Published on July 15, 2022 by Anish Aggarwal
The social distancing regulations implemented amid the COVID-19 outbreak, combined with higher mobile and internet penetration, have given a boost to digital banking around the world. During 2021, US banks and financial institutions closed a net 2,927 and 4,000 branches, respectively. Does this indicate that the decade old prediction that traditional brick-and-mortar banking would become defunct is turning into reality?
Let us take a look at World Bank data on the number of bank branches in the US per 100K adults. The number has seen a persistent decline over the 10 years from 2010 to 2020. This may be attributed primarily to the fact that, by 2010, more than 80% of the world’s population had access to mobile phones.
Some of the obvious benefits of digitisation of banking include better outreach, reduced turnaround time and the ability to pass on benefits realised from cheaper cost of operations to customers – for instance, the deployment of chatbots itself is expected to save the banking industry USD7.3bn by 2023.
In addition, digitisation offers some lesser known benefits as well, such as low set-up costs and customer centric technology and digitisation focus. This has led to the emergence of branchless digital banks and neobanks (also referred to as challenger banks) globally. Neobanks are largely fintechs with online-only banking platforms. Although their operational structure is similar to those of digital banks, they do not have a bank charter and cannot provide as broad a range of services.
Such banks and generate earnings primarily through their banking services, but they also have the option to monetise their in-house digitalisation platforms by selling these as a service. For instance, JPMorgan invests USD12bn annually in technology to fuel a team of 50,000 technologists; in 2018, it began selling access to its trading software Athena, which can be used for pricing, trading, risk management and analytics.
Having said that, digital banks or challenger banks are not flawless and have their own share of challenges. First, the service is hardly personal, and it requires some level of digital expertise. According to Consumer Affairs data, while 8 out of every 10 Americans prefer online banking over visiting a brick-and-mortar establishment, only 12% of people older than 54 use mobile payment services.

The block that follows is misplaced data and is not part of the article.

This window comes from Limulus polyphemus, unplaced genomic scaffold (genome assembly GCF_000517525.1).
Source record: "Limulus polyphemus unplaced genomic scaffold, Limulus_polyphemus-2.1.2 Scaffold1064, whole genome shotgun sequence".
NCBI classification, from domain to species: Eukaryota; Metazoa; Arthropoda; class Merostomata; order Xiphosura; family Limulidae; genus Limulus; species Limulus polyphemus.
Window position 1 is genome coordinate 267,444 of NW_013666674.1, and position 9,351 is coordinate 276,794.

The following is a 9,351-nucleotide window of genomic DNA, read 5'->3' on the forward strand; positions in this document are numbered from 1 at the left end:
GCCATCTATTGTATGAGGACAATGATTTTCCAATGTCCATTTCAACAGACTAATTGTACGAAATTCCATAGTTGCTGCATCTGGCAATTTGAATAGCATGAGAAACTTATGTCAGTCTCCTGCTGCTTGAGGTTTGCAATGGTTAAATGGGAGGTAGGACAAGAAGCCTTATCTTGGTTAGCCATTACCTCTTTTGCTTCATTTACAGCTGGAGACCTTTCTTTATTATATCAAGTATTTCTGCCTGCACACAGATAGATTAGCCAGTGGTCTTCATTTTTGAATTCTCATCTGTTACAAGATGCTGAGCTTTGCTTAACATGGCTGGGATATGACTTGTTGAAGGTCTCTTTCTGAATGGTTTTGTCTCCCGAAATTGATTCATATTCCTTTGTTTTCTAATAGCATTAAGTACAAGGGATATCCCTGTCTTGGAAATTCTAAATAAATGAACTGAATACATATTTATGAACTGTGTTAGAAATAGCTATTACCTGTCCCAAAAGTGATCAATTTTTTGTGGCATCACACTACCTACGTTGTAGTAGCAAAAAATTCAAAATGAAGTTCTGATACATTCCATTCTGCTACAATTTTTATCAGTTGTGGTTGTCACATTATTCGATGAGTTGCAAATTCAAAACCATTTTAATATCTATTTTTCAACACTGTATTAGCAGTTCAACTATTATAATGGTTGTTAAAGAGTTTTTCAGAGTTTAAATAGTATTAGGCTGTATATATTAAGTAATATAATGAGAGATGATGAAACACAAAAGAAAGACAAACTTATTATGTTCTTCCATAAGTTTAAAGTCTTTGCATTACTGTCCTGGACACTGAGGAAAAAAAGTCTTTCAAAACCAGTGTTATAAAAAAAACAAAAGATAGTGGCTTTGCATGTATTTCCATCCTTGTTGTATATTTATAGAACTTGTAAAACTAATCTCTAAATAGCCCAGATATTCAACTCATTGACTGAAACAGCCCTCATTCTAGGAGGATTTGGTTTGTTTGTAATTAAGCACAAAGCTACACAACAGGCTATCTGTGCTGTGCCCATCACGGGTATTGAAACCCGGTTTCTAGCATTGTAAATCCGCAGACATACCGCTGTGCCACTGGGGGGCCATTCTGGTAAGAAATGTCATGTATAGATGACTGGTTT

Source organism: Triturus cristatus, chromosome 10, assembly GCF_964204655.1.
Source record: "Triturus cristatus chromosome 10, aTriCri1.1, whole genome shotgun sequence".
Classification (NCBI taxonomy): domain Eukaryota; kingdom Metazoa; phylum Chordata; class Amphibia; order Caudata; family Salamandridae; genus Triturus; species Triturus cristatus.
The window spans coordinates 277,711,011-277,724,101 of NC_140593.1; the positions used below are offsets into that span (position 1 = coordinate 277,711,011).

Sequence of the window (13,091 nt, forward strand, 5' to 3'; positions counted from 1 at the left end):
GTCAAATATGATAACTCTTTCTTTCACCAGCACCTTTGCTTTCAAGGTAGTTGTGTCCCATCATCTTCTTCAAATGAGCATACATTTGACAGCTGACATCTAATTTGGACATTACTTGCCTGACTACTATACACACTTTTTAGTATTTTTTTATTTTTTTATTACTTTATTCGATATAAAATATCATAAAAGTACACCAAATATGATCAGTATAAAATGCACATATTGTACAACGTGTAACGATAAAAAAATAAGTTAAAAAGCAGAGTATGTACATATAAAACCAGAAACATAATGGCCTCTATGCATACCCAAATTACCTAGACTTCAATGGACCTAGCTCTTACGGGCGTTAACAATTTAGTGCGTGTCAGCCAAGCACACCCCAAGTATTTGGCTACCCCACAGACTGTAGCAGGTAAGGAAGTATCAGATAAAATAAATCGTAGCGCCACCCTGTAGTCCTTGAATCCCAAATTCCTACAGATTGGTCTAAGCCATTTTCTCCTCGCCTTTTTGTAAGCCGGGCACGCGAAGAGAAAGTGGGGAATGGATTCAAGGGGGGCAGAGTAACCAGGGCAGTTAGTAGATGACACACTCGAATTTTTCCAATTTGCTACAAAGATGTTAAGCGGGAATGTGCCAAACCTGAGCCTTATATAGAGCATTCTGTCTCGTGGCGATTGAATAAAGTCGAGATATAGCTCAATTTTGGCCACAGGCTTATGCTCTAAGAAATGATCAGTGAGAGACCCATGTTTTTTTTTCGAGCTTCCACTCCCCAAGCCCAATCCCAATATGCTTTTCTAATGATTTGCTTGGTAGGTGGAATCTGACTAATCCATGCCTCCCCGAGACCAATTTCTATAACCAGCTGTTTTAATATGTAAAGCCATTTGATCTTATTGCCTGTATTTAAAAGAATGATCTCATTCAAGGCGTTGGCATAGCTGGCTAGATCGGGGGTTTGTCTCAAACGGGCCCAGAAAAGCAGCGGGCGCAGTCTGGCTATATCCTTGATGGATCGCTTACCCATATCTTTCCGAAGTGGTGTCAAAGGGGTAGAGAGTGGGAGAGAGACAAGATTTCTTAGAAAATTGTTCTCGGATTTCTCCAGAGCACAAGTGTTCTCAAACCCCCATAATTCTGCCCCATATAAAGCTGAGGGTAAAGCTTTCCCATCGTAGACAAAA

Also, almost 56% of US internet banking users could not get their concerns resolved online and were redirected to the physical establishment (Source: Lightico). Another key factor is that electronic payments and remote banking are prone to criminal abuse in case of security flaws, as the technology is still relatively young.
In addition, such banks mostly depend on third-party service providers for point-of-sale services such as cash transactions, which may translate into higher costs to customers, including fees for using the ATM networks of other banks.
After almost 150 years of existence, Goldman Sachs launched Marcus, the digital banking and consumer lending platform that has become a force to be reckoned. Within 5 years of its launch in 2016, total deposits of Marcus touched $100bn in 2021. More recently, its customer base increased to more than 13 million in Q1’22 from 10 million in Q4’21. Marcus has created a new segment in Goldman Sachs and evolved it into a more consumer facing brand.
How Acuity Knowledge Partners can help
Acuity Knowledge Partners (Acuity) has nearly two decades of experience in helping 400+ banks and financial institutions transform their operating models and cost structures. Within our Lending Services vertical, we launched retail lending support services in September 2021.
Our retail lending solutions help banks optimise their retail banking value chain across origination, processing, underwriting, closing and post-closing activities. We support all retail lending channels, including consumer mortgage, credit cards, personal loans and auto loans. Our loan support officers standardise and streamline the end-to-end loan approval, underwriting and servicing processes, aided by tech-enabled platforms, and help identify red flags in loan applications, such as high credit card utilisation, late payments or lack of credit history.
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About the Author
Anish Aggarwal has over 16 years of experience in working with Investment Banking, Shared Services and Commercial Lending domains.His expertise spans across broad range of services including credit analysis, target screening, valuation, process migration and onshore client-facing roles.At Acuity Knowledge Partners, he leads a portfolio management team for a regional US bank. He has previously led specialized teams supporting Investment Banks and Credit Ratings Agency covering diverse geographies and industries.Anish is a Chartered Accountant and holds a Bachelors in Commerce (Hons).
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